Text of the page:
The newest 1,625-cubic-foot pneumatic trailer comes from Tremcar and is equipped with a collapsible fall protection device that runs the length of the trailer. Components include Knappco domelids, Sure Seal butterfly valves, and Bayco check valves. The trailers have Hendrickson Intraax AA230 suspensions, Truck-Lite lighting, and Jost A-400T landing gear. QTI specifies Michelin X One wide single tires.
QTI works with Mel Battle of Bulk Transportation Services to come up with the specs for the Tremcar trailers. All new trailers will be specified with similar equipment as part of the company's emphasis on safety, says Al.
Always looking for ways to improve equipment, Al designed his self-loading pneumatic trailer in 1973 and continually has made changes to improve on it. Currently, he is trying out a loading line for the pneumatic trailer mounted at the front of the tank.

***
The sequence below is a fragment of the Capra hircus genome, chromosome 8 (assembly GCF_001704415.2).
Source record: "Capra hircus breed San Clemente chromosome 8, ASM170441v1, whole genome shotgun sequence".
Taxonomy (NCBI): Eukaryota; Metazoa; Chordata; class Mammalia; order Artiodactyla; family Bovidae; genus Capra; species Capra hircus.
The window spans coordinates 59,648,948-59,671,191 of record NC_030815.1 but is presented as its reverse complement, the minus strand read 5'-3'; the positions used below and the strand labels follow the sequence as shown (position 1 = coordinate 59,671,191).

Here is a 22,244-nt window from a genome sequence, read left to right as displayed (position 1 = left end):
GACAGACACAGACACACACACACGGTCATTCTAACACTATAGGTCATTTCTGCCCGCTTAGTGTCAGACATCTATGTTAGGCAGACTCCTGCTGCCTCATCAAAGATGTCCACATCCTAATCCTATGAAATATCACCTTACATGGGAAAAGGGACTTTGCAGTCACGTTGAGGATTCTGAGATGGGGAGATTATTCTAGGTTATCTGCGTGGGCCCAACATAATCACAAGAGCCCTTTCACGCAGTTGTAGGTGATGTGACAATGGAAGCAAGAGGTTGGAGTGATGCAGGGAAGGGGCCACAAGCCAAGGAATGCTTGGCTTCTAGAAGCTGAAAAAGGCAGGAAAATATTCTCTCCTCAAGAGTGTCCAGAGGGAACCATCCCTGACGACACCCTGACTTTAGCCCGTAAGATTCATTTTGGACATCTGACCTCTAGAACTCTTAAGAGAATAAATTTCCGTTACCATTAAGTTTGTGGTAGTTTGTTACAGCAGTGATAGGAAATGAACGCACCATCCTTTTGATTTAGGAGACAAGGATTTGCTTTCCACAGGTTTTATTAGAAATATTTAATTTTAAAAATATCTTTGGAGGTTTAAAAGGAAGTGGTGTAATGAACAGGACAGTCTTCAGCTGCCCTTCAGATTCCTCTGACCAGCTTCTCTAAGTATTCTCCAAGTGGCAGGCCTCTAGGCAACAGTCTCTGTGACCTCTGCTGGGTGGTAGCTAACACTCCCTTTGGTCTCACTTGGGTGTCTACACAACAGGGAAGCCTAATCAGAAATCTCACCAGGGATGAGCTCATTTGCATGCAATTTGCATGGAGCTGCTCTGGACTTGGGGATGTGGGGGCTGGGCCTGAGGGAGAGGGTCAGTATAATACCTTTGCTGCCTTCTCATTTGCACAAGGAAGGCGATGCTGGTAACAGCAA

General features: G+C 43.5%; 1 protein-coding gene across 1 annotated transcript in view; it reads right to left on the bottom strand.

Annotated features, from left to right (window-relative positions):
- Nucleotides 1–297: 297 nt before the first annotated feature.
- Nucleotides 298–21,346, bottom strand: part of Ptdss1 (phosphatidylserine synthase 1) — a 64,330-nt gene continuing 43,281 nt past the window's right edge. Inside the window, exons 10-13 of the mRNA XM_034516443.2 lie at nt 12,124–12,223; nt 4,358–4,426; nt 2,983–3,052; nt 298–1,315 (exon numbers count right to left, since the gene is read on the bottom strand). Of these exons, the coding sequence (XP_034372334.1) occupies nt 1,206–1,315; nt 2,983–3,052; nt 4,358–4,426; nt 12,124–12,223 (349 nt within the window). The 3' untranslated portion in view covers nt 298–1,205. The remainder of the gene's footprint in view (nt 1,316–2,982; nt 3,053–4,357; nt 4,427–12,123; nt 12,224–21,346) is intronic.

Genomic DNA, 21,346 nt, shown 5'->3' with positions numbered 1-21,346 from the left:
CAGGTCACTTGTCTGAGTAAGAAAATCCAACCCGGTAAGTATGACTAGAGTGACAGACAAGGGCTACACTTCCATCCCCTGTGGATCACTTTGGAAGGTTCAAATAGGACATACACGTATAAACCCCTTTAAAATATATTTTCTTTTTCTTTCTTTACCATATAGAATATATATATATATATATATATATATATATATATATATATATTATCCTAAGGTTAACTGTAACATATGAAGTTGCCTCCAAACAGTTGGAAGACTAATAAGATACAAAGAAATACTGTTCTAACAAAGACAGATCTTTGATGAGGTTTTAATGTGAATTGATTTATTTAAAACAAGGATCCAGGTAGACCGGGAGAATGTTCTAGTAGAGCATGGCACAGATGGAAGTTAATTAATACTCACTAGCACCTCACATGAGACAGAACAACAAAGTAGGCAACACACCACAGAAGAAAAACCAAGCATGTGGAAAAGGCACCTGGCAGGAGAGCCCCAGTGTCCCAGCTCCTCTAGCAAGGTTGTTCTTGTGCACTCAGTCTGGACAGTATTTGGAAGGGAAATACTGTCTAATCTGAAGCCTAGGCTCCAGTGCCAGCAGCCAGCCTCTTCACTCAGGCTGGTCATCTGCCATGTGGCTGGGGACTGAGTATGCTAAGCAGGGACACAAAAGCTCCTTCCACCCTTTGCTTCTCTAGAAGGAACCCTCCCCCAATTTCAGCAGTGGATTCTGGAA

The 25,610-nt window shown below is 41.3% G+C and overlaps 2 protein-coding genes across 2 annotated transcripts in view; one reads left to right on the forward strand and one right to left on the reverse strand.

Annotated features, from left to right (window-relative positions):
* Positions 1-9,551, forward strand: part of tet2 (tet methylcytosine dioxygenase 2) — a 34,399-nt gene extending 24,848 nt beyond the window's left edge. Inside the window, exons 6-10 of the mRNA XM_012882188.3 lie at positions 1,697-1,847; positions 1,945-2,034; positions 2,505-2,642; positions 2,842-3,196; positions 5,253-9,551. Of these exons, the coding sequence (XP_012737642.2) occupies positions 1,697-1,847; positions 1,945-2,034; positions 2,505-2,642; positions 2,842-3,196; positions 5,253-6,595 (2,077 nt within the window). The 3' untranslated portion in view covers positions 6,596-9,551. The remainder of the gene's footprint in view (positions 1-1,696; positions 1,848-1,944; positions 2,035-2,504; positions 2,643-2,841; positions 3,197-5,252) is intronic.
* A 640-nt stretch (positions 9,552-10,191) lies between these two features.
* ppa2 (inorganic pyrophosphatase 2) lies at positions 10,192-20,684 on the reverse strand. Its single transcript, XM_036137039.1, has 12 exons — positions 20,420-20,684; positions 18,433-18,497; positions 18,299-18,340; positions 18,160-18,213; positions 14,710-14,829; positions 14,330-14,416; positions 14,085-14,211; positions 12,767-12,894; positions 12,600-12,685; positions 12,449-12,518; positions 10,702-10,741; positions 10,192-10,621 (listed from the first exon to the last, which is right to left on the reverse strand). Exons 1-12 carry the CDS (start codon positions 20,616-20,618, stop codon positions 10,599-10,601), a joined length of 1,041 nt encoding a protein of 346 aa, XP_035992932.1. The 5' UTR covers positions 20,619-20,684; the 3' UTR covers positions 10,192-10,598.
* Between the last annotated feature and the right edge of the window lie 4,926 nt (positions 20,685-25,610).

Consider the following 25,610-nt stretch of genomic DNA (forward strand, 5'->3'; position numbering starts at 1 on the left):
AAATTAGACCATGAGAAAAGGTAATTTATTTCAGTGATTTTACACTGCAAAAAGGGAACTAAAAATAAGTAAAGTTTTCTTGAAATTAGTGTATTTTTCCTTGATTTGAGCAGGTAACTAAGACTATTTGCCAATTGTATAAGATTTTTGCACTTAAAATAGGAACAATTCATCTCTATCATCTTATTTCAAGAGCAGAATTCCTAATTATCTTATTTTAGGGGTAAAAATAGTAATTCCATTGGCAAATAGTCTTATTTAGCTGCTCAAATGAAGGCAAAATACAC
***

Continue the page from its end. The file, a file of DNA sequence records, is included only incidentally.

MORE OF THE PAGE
“We think it will speed up the loading process and make it easier on the driver by spending less time on the trailer,” he says. “If this works, we will eliminate loading from the rear.”
The newest DOT407 tank trailers are spec'd with Dave Morice from Brenner Tank Inc and have various capacities to meet customer needs. Trailers are equipped with Betts valves and domelids and Girard pressure-relief venting. Running gear includes Hendrickson Intraax air suspensions, MeritorWabco antilock braking, Walther EMC hubs, and Truck-Lite light-emitting diode (LED) systems. Austin Westran supplies landing gears. QTI specifies Michelin X One wide single tires as a hedge against fuel consumption and weight. The wheels have Hendrickson Tiremax automatic tire inflations systems.
For fall protection, ladders with side hand rails connect to a platform with 36-inch-high guard rails atop the Brenner tank.
Beall supplied the DOT406 tank trailers used to haul motor oils. They have 9,500-gallon capacity but are loaded with 7,000 gallons to meet weight restrictions. The four-compartment transports are equipped with Civacon API bottom-loading adapters and Scully overfill protection.
With the fleet continually updated, plans to establish terminals farther east in the United States, and market projections for the rest of the year and into 2008 looking steady, Quality Transport is ready for continuing the successful pace it has had since its inception.